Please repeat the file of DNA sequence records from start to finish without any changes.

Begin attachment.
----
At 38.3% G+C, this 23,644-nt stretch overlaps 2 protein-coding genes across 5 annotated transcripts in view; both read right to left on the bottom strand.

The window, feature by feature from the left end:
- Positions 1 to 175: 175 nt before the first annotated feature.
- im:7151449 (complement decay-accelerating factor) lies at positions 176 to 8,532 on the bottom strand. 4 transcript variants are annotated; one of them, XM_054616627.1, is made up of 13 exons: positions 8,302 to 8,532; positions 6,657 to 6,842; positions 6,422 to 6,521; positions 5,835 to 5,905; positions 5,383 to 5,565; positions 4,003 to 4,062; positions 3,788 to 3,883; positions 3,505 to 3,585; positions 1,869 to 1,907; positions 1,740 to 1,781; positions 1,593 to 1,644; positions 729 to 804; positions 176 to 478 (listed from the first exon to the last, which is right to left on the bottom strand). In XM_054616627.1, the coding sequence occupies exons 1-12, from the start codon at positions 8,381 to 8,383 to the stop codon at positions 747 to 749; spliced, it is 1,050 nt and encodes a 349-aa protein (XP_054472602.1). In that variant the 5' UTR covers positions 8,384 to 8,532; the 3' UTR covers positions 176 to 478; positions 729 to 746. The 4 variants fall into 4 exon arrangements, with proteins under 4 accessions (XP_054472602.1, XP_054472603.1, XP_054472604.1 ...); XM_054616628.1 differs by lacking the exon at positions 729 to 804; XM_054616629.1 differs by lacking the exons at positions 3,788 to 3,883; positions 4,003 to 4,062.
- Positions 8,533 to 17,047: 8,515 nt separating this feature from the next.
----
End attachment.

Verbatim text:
At 38.3% G+C, this 23,644-nt stretch overlaps 2 protein-coding genes across 5 annotated transcripts in view; both read right to left on the bottom strand.

The window, feature by feature from the left end:
- Positions 1 to 175: 175 nt before the first annotated feature.
- im:7151449 (complement decay-accelerating factor) lies at positions 176 to 8,532 on the bottom strand. 4 transcript variants are annotated; one of them, XM_054616627.1, is made up of 13 exons: positions 8,302 to 8,532; positions 6,657 to 6,842; positions 6,422 to 6,521; positions 5,835 to 5,905; positions 5,383 to 5,565; positions 4,003 to 4,062; positions 3,788 to 3,883; positions 3,505 to 3,585; positions 1,869 to 1,907; positions 1,740 to 1,781; positions 1,593 to 1,644; positions 729 to 804; positions 176 to 478 (listed from the first exon to the last, which is right to left on the bottom strand). In XM_054616627.1, the coding sequence occupies exons 1-12, from the start codon at positions 8,381 to 8,383 to the stop codon at positions 747 to 749; spliced, it is 1,050 nt and encodes a 349-aa protein (XP_054472602.1). In that variant the 5' UTR covers positions 8,384 to 8,532; the 3' UTR covers positions 176 to 478; positions 729 to 746. The 4 variants fall into 4 exon arrangements, with proteins under 4 accessions (XP_054472602.1, XP_054472603.1, XP_054472604.1 ...); XM_054616628.1 differs by lacking the exon at positions 729 to 804; XM_054616629.1 differs by lacking the exons at positions 3,788 to 3,883; positions 4,003 to 4,062.
- Positions 8,533 to 17,047: 8,515 nt separating this feature from the next.